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Reducing teacher workload

  Terry Freedman     Feb 24, 2017

According to recent research, workload is the single biggest reason that teachers leave the profession. Apart from the human cost in terms of stress, there is also the huge financial and economic cost of replacing staff:

  •  Advertising the post
  • Spending time sifting through applications to draw up a shortlist
  • Spending time interviewing candidates
  • Spending time following up references
  • Paying for the DBS check of the successful candidate
  • Paying for supply teachers if the new teacher cannot start as soon as the incumbent has left
  • Possible training costs of the new teacher

 In short, recruitment can easily cost the school a few thousand pounds in direct and imputed costs. It's therefore in a school's best interest to do whatever it can to reduce teachers' workload. What options present themselves?

 Let's divide the issue into two sections, teaching and administration.



Although learning platforms have fallen into disregard in recent years, their underlying principles remain sound. If there is an area where teachers can store and exchange resources and lesson plans, it is possible to avoid, or at least lessen, the tendency to continually reinvent wheels, for the simple reason that work can be shared.

 Teachers should also be encouraged to use self-marking tests where appropriate, such as when testing vocabulary. Once you've set the test up, you can use it again and again, getting the results instantly and effortlessly. If you wish to set one up using Google Docs, here’s a tutorial on how to do so: Alternatively, search online for ‘quiz software’ and then try a few out. Many are free for a basic and branded version.

 If the senior leadership team insists on written lesson plans (even though Ofsted doesn't), the least they could do would be to ensure that templates are provided. These could include drop-down menus for such items as Year Group. If your technical support department can’t set that up, you can easily create a basic one in Word. There’s even a ready-made lesson plan template in Google Docs. Even if you don’t like all the categories included (such as Kinesthetic Learners etc), at least it’s a starting point.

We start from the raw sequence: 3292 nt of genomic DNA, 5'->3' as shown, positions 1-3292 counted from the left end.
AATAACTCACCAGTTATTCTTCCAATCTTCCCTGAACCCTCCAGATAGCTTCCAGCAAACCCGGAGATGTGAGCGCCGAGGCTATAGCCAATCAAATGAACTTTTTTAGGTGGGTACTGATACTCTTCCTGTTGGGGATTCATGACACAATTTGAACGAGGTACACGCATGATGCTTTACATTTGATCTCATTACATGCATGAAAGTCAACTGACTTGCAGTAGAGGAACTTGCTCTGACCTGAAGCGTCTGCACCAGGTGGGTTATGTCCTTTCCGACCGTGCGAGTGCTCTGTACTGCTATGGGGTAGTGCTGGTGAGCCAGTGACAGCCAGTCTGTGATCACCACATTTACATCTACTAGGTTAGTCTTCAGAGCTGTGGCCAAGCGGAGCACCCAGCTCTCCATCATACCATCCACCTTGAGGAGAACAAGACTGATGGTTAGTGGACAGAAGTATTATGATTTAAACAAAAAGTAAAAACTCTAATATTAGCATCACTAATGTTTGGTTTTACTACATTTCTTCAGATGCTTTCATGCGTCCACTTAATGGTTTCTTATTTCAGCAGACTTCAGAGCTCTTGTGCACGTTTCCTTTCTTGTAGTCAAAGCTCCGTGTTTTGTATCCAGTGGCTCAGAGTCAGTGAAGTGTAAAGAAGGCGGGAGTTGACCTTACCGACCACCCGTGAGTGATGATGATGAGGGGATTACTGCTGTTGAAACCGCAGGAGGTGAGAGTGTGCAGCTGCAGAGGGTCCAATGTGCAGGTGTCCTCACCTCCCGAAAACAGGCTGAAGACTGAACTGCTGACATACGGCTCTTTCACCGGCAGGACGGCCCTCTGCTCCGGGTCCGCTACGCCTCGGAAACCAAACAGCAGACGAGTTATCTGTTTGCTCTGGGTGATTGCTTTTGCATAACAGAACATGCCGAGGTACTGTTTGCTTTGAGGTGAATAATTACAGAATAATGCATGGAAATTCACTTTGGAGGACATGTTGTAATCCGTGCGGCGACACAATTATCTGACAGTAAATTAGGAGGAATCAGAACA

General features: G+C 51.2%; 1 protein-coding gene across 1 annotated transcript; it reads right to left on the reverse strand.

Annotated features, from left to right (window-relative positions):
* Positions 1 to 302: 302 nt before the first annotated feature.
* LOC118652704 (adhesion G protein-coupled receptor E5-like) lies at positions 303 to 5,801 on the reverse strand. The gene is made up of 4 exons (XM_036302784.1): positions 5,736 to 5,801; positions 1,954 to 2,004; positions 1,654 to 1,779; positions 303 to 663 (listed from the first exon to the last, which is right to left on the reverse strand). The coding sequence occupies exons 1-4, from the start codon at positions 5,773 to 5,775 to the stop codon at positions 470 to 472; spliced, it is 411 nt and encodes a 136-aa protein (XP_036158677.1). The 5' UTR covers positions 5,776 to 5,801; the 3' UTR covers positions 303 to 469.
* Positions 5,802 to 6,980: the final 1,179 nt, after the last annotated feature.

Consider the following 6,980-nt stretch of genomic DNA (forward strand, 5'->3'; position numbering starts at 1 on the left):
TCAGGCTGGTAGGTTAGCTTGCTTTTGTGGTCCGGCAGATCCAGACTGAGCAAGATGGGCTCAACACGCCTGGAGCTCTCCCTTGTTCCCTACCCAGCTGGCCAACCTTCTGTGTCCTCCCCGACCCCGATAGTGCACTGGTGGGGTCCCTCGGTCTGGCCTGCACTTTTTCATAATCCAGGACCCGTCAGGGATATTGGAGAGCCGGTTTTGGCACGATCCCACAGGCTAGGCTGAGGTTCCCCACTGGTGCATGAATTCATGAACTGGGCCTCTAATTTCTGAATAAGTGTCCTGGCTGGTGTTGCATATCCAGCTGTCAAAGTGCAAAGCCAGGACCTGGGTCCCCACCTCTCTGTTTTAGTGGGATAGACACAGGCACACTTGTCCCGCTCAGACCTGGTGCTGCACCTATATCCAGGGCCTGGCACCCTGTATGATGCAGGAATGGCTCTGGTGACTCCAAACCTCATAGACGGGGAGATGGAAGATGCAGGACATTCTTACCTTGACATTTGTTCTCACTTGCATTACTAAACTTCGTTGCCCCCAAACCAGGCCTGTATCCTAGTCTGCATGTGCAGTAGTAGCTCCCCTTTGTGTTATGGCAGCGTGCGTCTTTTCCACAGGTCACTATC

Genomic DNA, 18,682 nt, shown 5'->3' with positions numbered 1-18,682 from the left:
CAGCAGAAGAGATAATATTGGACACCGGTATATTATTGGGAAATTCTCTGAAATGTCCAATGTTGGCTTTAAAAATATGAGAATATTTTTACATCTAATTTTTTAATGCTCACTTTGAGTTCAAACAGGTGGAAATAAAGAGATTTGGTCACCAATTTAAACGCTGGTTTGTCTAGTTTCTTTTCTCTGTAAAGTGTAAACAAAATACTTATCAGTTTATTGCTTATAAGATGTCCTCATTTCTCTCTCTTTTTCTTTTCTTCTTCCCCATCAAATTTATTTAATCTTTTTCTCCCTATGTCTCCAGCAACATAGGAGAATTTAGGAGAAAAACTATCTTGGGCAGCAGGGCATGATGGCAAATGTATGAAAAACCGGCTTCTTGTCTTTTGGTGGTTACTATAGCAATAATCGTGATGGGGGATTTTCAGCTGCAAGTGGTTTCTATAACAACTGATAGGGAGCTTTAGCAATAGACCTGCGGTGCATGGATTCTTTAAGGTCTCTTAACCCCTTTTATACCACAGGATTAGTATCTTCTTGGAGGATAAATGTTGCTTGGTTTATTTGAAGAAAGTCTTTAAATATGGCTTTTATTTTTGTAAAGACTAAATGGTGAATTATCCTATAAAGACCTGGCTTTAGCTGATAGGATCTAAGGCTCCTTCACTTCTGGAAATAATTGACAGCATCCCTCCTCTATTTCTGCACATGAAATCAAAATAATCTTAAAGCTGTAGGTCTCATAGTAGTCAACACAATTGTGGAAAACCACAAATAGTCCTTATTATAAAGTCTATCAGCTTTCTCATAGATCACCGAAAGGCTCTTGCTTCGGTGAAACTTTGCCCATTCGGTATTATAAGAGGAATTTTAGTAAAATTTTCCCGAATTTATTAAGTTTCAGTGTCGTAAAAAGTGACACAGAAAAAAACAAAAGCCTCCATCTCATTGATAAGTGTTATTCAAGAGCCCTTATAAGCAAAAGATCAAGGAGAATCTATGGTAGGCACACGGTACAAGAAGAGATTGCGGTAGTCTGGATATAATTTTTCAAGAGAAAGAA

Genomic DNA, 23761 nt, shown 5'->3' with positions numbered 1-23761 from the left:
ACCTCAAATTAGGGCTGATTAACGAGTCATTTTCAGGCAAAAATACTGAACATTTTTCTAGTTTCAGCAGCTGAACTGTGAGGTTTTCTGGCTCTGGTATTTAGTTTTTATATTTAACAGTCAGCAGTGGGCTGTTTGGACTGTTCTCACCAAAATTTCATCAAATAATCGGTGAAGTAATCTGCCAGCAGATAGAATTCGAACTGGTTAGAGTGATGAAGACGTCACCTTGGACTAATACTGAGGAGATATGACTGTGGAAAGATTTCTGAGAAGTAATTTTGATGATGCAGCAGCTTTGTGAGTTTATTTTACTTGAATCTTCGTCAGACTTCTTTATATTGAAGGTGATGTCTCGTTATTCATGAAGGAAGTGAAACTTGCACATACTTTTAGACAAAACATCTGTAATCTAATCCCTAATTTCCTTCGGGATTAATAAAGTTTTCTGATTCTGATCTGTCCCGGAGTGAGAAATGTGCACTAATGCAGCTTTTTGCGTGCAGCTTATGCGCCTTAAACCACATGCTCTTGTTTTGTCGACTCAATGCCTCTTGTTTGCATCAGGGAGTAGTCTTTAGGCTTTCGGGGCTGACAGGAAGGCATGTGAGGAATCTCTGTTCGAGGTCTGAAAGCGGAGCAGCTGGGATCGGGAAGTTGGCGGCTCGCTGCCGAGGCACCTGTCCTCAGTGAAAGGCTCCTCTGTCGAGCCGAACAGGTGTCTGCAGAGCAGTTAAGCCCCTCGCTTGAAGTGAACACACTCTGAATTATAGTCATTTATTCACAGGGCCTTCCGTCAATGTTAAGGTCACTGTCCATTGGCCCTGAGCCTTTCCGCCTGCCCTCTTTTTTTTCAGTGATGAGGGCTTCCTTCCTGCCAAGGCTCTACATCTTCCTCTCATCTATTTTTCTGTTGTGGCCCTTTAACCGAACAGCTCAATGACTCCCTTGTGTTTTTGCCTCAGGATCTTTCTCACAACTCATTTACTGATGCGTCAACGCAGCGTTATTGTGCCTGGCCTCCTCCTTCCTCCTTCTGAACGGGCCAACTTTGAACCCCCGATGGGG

When it comes to data, the overriding principle should be WORM: write once, read many. In short, once data has been entered into the school's information management system, it should be easily usable for other purposes.

 For example, if you take kids on a school trip, it should be straightforward to obtain a group list. If your school uses Messenger, you can take that list with you on a tablet or phone.

 In fact, going back to the WORM principle, if a teacher has to enter any data that is already in the system, something has gone wrong.

 Ideally, you should be able to use your information management system to help you identify students ‘at risk’ in your subject. But if it’s not set up to do so, then create a spreadsheet, import student names and marks, and apply Conditional Formatting to highlight all those students whose grade fell below a certain level. Once again, even though this involves a bit of work to start with, it does not involve laboriously typing in all the data that is already in the system. Furthermore, if you copy and then rename the worksheet containing the data, you can simply replace all the data with new data when the time comes.


To summarise

It’s easy to tell if your school is not making the most of its information management system, or has not embraced the principle of reducing teacher workload as fully as possible: teachers will be entering data that is already in the system somewhere, or will be doing something that could possibly be automated.

 So, the two questions to ask yourself are:

  1. Is it possible to automate this process in some way, such as by using a template in which some of the headings have already been entered?
  2. Has the data I’m typing already been entered by someone else, and if so, how do I get hold of it in order to repurpose it?



Tags  Teacher retention

Terry Freedman

Written by Terry Freedman

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